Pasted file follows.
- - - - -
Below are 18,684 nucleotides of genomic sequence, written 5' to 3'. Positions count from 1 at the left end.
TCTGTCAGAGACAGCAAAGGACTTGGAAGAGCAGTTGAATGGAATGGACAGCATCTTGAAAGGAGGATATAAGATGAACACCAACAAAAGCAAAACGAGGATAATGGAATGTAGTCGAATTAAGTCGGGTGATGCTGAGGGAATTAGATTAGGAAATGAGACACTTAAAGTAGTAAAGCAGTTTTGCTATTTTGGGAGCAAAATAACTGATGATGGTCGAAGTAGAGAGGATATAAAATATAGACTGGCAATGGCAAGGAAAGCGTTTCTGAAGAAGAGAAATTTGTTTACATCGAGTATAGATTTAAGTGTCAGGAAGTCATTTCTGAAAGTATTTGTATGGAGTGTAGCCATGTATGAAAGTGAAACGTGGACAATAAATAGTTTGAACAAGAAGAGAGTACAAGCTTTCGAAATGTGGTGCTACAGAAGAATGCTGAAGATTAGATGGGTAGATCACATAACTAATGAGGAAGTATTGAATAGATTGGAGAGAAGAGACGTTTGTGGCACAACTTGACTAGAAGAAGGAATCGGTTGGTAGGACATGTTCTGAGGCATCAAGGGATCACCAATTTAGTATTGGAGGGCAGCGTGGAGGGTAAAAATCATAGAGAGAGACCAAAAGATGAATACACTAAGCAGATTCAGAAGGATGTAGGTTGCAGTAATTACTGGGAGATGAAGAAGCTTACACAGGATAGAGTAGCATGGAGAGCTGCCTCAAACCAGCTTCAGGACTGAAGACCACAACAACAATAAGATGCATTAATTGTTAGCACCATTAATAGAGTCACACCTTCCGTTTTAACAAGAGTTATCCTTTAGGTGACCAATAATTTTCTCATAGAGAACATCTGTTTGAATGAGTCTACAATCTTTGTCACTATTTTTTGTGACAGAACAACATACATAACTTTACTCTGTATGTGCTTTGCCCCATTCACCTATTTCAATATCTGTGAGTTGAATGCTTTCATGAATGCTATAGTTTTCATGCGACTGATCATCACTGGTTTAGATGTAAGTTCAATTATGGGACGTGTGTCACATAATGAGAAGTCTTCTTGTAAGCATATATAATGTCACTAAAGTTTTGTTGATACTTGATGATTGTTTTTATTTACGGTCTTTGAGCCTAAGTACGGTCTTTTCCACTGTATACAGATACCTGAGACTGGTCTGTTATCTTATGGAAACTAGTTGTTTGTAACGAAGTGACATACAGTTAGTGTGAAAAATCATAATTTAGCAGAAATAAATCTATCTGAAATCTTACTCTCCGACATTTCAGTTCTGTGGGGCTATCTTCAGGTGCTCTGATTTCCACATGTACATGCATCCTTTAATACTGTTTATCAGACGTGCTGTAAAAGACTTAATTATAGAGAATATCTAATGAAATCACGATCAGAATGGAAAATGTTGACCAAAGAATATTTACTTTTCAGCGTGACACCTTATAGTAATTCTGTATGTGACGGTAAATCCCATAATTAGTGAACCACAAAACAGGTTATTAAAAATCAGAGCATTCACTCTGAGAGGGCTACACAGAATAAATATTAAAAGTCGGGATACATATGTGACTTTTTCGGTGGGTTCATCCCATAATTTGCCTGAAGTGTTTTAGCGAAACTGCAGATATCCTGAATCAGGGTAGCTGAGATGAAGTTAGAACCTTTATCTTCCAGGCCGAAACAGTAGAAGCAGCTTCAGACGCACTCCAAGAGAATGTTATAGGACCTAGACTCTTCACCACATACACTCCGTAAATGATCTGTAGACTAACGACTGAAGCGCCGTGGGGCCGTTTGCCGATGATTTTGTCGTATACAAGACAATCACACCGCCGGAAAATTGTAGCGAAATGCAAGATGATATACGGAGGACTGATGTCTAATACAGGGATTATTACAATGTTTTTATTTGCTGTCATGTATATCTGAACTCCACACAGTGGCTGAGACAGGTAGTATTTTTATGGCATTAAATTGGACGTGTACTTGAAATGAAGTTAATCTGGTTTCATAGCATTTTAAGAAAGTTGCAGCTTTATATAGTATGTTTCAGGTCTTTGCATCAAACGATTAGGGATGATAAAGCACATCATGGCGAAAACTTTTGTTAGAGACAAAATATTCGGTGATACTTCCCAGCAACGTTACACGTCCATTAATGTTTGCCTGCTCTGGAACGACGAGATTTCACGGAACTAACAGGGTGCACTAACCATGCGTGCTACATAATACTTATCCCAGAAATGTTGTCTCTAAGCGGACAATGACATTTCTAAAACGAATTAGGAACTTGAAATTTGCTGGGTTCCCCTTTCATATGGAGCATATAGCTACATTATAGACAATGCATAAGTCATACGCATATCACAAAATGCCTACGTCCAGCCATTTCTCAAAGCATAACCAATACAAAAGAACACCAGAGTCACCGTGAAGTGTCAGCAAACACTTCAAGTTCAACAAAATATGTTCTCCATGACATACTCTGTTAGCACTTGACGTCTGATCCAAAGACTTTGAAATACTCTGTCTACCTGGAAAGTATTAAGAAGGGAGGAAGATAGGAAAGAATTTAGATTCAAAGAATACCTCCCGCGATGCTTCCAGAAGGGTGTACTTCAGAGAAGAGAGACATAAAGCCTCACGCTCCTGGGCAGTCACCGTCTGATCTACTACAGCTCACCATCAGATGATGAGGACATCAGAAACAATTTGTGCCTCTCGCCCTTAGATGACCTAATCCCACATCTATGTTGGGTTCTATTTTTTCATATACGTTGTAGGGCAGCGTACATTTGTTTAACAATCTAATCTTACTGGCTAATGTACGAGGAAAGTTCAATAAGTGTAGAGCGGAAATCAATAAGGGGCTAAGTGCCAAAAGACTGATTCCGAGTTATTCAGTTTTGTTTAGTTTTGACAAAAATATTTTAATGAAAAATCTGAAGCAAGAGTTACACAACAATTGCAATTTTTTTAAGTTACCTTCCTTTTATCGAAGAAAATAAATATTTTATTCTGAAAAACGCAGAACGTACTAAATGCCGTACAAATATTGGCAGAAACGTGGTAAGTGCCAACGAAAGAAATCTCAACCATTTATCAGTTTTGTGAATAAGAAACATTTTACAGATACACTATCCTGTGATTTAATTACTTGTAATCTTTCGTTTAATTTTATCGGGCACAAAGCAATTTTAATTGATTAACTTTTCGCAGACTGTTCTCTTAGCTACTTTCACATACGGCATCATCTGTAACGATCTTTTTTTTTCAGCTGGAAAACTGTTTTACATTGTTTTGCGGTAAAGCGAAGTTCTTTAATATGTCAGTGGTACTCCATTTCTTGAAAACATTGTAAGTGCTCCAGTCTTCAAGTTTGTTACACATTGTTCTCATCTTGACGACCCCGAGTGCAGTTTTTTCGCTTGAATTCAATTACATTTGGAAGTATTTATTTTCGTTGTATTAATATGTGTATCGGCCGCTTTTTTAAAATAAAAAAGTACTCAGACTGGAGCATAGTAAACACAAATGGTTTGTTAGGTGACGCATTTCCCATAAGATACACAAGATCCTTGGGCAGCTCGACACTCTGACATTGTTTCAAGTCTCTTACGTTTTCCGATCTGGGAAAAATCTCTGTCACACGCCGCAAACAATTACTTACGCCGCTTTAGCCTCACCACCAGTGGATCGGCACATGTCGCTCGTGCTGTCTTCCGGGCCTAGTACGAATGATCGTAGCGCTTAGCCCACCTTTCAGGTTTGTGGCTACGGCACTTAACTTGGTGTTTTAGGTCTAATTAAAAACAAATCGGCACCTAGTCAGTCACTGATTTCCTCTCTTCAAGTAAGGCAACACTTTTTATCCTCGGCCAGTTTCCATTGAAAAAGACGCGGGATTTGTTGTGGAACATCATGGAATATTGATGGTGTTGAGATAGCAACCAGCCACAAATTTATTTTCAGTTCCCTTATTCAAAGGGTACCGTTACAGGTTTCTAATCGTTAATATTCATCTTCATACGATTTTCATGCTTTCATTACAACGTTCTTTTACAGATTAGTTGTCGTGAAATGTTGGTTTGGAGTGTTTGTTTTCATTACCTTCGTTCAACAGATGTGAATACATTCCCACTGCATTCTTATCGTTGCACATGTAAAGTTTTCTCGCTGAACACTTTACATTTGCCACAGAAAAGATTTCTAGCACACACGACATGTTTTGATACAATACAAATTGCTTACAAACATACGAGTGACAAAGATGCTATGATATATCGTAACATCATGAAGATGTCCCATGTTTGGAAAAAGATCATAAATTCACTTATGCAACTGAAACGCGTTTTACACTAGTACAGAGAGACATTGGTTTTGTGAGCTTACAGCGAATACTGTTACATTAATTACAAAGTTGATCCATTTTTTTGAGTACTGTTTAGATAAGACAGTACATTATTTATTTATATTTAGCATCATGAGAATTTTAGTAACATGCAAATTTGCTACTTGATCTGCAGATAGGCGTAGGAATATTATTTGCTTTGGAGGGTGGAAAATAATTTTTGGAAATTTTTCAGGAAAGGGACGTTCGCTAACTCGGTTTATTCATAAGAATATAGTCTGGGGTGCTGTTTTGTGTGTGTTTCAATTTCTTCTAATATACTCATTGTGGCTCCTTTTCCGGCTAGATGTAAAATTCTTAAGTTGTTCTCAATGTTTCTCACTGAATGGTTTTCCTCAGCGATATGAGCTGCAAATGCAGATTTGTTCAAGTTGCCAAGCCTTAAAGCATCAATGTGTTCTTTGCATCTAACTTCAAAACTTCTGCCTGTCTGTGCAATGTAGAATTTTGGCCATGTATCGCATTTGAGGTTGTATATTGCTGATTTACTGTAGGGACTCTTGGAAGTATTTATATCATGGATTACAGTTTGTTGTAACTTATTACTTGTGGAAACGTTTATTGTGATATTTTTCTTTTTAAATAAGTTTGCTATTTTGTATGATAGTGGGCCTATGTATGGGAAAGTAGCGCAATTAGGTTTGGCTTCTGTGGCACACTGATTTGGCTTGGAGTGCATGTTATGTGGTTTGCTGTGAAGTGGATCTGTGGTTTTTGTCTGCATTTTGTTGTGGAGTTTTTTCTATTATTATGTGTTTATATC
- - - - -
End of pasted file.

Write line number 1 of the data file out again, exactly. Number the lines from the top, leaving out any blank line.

Below are 18,684 nucleotides of genomic sequence, written 5' to 3'. Positions count from 1 at the left end.